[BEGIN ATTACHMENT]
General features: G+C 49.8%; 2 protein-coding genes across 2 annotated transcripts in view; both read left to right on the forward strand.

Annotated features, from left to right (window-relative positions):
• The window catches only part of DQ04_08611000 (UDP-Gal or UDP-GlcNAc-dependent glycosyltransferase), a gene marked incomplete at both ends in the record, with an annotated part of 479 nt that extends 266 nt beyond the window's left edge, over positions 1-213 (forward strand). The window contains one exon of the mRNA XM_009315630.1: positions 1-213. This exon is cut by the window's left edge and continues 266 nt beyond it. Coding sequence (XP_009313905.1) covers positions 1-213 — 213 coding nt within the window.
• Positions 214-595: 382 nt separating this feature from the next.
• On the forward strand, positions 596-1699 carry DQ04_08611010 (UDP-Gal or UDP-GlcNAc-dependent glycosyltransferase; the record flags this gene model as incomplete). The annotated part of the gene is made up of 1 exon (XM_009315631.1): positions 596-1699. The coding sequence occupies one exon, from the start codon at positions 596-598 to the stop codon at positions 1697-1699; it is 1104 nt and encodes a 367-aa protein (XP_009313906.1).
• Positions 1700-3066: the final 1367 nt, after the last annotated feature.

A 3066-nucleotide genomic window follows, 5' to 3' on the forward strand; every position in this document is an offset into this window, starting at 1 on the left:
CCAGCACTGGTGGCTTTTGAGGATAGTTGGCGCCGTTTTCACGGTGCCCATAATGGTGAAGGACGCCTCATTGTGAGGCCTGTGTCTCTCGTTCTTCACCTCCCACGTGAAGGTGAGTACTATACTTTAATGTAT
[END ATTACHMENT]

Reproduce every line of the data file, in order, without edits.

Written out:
General features: G+C 49.8%; 2 protein-coding genes across 2 annotated transcripts in view; both read left to right on the forward strand.

Annotated features, from left to right (window-relative positions):
• The window catches only part of DQ04_08611000 (UDP-Gal or UDP-GlcNAc-dependent glycosyltransferase), a gene marked incomplete at both ends in the record, with an annotated part of 479 nt that extends 266 nt beyond the window's left edge, over positions 1-213 (forward strand). The window contains one exon of the mRNA XM_009315630.1: positions 1-213. This exon is cut by the window's left edge and continues 266 nt beyond it. Coding sequence (XP_009313905.1) covers positions 1-213 — 213 coding nt within the window.
• Positions 214-595: 382 nt separating this feature from the next.
• On the forward strand, positions 596-1699 carry DQ04_08611010 (UDP-Gal or UDP-GlcNAc-dependent glycosyltransferase; the record flags this gene model as incomplete). The annotated part of the gene is made up of 1 exon (XM_009315631.1): positions 596-1699. The coding sequence occupies one exon, from the start codon at positions 596-598 to the stop codon at positions 1697-1699; it is 1104 nt and encodes a 367-aa protein (XP_009313906.1).
• Positions 1700-3066: the final 1367 nt, after the last annotated feature.

A 3066-nucleotide genomic window follows, 5' to 3' on the forward strand; every position in this document is an offset into this window, starting at 1 on the left:
CCAGCACTGGTGGCTTTTGAGGATAGTTGGCGCCGTTTTCACGGTGCCCATAATGGTGAAGGACGCCTCATTGTGAGGCCTGTGTCTCTCGTTCTTCACCTCCCACGTGAAGGTGAGTACTATACTTTAATGTAT